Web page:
Have you talked to him about it? If you have and it’s not really worked then you need to say no when you do have plans.
My DH tends to say to his ex that it should be ok but he needs to check; if I genuinely have plans then I say so and he’s firm that I don’t change these and then looks to other options then says no if there aren’t any other options.
It’s not your responsibility to stop DSS having to go to work with his dad; that’s up to his dad and Mum.

Handsfull13 Tue 26-Jun-18 16:15:57

It's completely reasonable to be annoyed and feel selfish for wanting your time. I get that as well. Not just when my step sons plans change but also when my partner changes things.
It's as simple as him saying I'm going out for a few hours tonight so I decide to catch up on a few programs he doesn't watch and have a dinner he hates, then he decided to stay home and I'm having to change the meal and don't want to watch programs he'll moan and ask questions all through.
You just feel more guilt because it's a child whose fault it isn't.

I would chat to your partner about how you feel. Maybe come to an agreement that the early shifts your partner will take your step son and for the later shifts you will have him at home.
But you need more notice for when you have him so you don't make plans which will then have to be changed.
Surely if it's regular contact but your partner is picking up more evening shifts then he'll know as soon as he gets his shifts when he would like you to have step son at home.

Also mention to him that although you are a team and your happy to have step son you want to be asked and not told.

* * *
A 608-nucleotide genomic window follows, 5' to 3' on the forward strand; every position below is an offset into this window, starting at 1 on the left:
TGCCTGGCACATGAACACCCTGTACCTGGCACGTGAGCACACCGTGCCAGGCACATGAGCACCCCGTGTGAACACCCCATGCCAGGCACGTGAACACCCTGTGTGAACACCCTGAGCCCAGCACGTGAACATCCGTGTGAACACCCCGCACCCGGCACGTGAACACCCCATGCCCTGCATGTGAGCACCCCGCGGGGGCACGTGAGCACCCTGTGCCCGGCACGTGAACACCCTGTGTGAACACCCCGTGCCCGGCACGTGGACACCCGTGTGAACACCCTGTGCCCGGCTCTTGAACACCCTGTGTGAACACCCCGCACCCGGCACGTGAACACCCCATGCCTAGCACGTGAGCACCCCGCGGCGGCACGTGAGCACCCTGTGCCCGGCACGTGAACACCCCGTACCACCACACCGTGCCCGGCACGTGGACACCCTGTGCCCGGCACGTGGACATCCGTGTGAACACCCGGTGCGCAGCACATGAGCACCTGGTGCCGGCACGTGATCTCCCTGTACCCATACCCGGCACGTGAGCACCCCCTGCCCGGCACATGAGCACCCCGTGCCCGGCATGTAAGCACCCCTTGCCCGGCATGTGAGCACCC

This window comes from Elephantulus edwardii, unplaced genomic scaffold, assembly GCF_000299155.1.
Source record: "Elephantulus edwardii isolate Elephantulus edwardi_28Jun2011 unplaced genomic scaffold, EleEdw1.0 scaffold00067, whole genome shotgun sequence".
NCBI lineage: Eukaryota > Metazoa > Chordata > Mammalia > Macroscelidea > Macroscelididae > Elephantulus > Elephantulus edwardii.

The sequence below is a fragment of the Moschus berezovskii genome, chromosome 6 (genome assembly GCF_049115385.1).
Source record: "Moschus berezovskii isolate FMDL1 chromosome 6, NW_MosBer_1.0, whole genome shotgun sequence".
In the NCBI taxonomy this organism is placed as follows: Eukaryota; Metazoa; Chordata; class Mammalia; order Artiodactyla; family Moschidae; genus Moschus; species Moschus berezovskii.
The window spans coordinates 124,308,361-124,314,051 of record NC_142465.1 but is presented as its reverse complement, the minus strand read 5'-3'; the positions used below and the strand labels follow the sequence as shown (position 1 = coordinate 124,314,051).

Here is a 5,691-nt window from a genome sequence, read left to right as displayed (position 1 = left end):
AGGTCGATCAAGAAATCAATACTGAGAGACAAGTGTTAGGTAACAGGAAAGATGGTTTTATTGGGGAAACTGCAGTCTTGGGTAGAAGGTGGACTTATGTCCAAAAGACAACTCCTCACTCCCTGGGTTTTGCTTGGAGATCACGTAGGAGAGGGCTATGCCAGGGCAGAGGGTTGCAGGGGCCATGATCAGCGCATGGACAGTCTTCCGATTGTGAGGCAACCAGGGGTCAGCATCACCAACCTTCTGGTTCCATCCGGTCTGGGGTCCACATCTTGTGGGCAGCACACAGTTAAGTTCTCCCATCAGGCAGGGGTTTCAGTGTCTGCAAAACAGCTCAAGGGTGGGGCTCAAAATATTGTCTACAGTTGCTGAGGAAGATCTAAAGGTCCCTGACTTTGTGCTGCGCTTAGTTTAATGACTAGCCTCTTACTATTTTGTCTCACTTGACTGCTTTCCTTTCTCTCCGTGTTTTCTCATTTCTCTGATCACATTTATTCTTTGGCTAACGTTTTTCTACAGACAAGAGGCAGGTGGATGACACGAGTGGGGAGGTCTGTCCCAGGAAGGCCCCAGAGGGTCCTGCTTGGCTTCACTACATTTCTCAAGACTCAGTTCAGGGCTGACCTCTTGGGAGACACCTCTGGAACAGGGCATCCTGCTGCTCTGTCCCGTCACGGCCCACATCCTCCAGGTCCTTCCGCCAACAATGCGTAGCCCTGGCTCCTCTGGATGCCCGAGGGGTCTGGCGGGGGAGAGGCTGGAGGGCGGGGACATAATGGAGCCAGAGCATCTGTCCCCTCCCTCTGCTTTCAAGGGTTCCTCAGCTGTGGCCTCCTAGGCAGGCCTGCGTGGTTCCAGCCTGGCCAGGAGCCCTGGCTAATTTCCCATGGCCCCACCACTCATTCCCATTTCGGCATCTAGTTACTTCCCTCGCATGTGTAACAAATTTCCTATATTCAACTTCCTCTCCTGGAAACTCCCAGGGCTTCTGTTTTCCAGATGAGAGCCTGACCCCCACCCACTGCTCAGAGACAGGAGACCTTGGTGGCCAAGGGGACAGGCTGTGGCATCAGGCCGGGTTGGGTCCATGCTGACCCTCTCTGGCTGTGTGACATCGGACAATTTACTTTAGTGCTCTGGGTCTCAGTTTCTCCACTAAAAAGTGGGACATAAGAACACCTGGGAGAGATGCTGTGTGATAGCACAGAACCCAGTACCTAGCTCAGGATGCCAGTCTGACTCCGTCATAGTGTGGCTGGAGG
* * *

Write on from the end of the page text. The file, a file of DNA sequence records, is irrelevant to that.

Even when you have your step son in the evening you should still be able to do some things for yourself. He's 12 so shouldn't need constant company and supervision.

funinthesun18 Tue 26-Jun-18 17:02:58

You have plans so it should be a straight up no. You made plans on a day when you thought dss wouldn’t be here, so now that he’s coming at last minute he will just have to go to work with his dad this time because you won’t be in.

WhiteCat1704 Tue 26-Jun-18 21:36:16

Why a 12 year old can't entertain himself for few hours? Why does he need babysitting?

stepmumlife Tue 26-Jun-18 21:45:27

I have been there, and still am there. I am regularly the default carer for my SD, 9/10 I don't mind but there are times when it doesn't suit or quite honestly you just don't want to do it. Step parenting is so hard, you're damned if you and damned if you don't.

Greendayz Tue 26-Jun-18 22:39:02

It's fair enough he should check with you first. But if the reason he's working extra shifts is because the two of you need the money then I don't think you really have any option but to say yes.

I left mine home alone by that age for a few hours though. Worth having a chat with DP about when he feels that might be appropriate in the future. Some NRPs can lack contact with other parents and be a bit clueless about that sort of thing. Does DSS ever stay home alone at his mum's? What does he do after school every day?